An example of the operation of an embodiment of the system is as follows. Field devices (e.g., card readers, locks) are installed that control all access to a controlled area. Those field devices are connected to one or more personality modules. A user then uses client user interface to define Portals and Groups, including their logic scripts to define how the portal, devices interact and operate. For instance, a portal may include Door 1, Lock 1, and logic script defining the conditions for unlocking Door 1. Using client user interface, the user further defines one or more clearance levels, which reflect the policies that dictate access grants (e.g., unlocking Door 1). The user further associates cardholders with respective cards that uniquely identify each cardholder to the system and assigns to each respective cardholder an appropriate clearance level. All of the information entered by the user is stored in database 204 and then passed to server 202. Server 202 parses the information and downloads it to the appropriate enclosures.
When the cardholder wants access to a controlled area, the card is presented to a reader for the door in question. If the reader is an intelligent display station, a PIN or other code may be requested in some embodiments. The personality module affiliated with the reader, using its PM Manager 209, looks up the cardholder in its locally stored clearance level information, compares the current date and time to the allowed dates and times, and then runs the appropriate script to either allow or deny access.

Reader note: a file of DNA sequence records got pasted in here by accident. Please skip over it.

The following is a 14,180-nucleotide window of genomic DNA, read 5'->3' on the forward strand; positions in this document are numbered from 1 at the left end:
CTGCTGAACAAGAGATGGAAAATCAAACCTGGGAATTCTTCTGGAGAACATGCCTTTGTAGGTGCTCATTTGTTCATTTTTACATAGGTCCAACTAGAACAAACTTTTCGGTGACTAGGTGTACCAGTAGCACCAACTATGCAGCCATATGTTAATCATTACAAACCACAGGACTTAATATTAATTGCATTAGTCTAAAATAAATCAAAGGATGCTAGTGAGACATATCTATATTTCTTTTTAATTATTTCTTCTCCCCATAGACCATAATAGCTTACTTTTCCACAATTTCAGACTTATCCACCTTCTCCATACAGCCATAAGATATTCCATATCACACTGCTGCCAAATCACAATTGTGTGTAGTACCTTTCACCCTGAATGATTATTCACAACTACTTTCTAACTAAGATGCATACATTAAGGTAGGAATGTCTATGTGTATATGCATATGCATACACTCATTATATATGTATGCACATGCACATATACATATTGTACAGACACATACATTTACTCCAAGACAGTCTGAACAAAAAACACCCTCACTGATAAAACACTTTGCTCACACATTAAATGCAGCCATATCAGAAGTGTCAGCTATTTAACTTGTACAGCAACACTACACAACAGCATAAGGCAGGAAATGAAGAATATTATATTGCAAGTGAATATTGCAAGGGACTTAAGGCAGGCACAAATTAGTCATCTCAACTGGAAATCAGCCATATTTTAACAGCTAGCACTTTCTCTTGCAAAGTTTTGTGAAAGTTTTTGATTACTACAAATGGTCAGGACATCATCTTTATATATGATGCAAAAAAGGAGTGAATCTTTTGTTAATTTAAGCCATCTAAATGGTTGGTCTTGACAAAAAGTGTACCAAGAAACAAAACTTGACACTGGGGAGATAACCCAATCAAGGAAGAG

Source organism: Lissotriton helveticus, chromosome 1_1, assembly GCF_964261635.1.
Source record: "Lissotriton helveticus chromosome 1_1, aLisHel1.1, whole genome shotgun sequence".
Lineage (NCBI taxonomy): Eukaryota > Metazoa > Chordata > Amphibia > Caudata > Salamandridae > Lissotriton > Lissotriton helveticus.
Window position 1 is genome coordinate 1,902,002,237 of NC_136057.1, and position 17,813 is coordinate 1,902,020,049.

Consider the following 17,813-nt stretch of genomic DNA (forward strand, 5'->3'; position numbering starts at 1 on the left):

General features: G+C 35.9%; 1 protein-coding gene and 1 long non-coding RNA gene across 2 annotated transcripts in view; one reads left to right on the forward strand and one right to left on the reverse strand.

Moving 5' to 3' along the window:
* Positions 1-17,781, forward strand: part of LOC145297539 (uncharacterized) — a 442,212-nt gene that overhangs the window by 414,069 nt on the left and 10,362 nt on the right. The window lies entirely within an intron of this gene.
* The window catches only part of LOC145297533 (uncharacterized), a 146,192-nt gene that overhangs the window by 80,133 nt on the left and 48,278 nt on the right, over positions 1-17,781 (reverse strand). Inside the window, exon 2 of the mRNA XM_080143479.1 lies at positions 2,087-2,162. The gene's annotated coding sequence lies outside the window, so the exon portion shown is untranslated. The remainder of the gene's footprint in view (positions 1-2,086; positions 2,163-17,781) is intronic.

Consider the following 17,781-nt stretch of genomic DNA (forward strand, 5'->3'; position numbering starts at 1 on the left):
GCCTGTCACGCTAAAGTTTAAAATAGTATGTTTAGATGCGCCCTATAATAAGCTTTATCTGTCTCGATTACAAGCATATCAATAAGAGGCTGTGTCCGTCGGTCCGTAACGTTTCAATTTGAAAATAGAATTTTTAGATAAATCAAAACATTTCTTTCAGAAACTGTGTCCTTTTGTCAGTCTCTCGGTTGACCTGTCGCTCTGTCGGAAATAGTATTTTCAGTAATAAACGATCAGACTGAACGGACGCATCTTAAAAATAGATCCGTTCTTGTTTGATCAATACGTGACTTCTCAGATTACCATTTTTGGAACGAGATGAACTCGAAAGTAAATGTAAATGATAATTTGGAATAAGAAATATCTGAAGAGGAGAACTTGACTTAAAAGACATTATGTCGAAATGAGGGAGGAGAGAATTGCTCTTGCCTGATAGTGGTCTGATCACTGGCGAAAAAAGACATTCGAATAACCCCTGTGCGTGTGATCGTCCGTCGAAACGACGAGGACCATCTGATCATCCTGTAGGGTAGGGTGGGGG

Because a system in accordance with an embodiment of the invention is primarily software based and because each enclosure includes its own operating system, accommodating additional user-desired third-party systems or components is relatively straightforward. Third-party systems or components are those systems or components developed by someone other than the vendor or developer of an access control system in accordance with an embodiment of the invention, and may include legacy systems or components. For instance, referring to
Thus a system in accordance with an embodiment of the invention is a scalable, modular, and flexible system. It should be understood that such a system not only controls access through various doors and to various equipment, but, because of its use of a PLC can also control, through logic scripts, considerable aspects of a facility. For instance, such a system can be used to manage facility temperature and lighting. Accordingly, the system described herein is a “facilities management system,” of which an “access control system” is just one type.
It should be understood that the particular embodiments described above are only illustrative of the principles of the present invention, and various modifications could be made by those skilled in the art without departing from the scope of the invention. Thus, the scope of the present invention is limited only by the claims that follow.
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|U.S. Classification||340/539.16, 340/506, 709/223, 707/999.01|
|International Classification||G08B1/08, H04Q7/00|
|4 Feb 2005||AS||Assignment|
Owner name: SYNERGIS SYSTEMS, LLC, WASHINGTON